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As a behavioral therapist, I had considerable experience working with children with autism, their parents, and other caregivers before entering Nova Southeastern University's hybrid doctor of physical therapy program. I had experience working with physical therapists (PTs), too. As a member of a multidisciplinary care team, I'd learned a lot about the importance that PTs play in improving these children's quality of life. But I also saw a missed connection there, and underused potential.

In fact, co-treatments were my favorite part of my job. I enjoyed opportunities to teach and learn from PTs, occupational therapists, and speech-language pathologists. Working together, we determined how each member of the care team could best contribute to meeting each child's needs. The information we shared enhanced our own work and gave us deeper understanding of, and appreciation for, the strengths of each team member.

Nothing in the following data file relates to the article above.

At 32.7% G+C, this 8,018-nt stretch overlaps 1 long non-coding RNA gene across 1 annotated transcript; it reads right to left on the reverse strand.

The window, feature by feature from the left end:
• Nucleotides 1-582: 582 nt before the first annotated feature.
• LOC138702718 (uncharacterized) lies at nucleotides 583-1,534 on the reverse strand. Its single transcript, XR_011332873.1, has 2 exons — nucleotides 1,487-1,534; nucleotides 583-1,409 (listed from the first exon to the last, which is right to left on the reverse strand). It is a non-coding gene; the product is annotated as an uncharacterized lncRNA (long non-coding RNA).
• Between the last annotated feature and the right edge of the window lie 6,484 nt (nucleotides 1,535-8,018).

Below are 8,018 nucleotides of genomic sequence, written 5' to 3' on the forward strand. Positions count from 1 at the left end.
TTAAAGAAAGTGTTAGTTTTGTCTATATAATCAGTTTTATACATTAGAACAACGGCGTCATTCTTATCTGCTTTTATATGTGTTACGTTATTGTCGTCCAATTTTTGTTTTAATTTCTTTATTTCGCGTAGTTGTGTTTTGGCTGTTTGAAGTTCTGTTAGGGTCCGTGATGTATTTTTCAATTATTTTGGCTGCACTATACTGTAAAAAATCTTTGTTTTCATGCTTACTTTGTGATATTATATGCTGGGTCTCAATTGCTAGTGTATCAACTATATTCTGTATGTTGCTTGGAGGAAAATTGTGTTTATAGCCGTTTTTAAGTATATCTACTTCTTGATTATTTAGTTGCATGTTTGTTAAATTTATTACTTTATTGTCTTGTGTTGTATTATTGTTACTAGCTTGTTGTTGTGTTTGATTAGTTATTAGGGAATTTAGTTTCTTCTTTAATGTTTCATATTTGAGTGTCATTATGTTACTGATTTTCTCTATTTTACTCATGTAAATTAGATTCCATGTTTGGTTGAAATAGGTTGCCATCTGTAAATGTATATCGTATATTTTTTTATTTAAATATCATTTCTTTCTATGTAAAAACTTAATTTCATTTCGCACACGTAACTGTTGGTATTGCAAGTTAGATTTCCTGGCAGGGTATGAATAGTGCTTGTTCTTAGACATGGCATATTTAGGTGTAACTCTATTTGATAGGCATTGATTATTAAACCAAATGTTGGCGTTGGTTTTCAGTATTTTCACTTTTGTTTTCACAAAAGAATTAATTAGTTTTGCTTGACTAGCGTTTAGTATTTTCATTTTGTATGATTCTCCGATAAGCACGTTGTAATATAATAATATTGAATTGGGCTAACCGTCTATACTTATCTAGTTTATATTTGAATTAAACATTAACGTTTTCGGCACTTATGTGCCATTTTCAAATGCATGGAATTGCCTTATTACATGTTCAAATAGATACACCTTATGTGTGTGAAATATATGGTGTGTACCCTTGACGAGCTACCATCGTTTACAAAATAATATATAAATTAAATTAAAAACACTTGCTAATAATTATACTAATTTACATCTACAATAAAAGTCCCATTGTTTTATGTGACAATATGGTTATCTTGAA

When I decided to expand my education into an additional therapy field, friends, colleagues, and even officials at the PT schools to which I applied wondered aloud why someone with a background in psychology rooted in behavioral interventions, particularly with children with autism and Down syndrome, would choose to become a PT rather than an occupational therapist. I responded to such queries with a question of my own: "Why not try to bridge a gap, rather than simply extend a bridge that already exists?"

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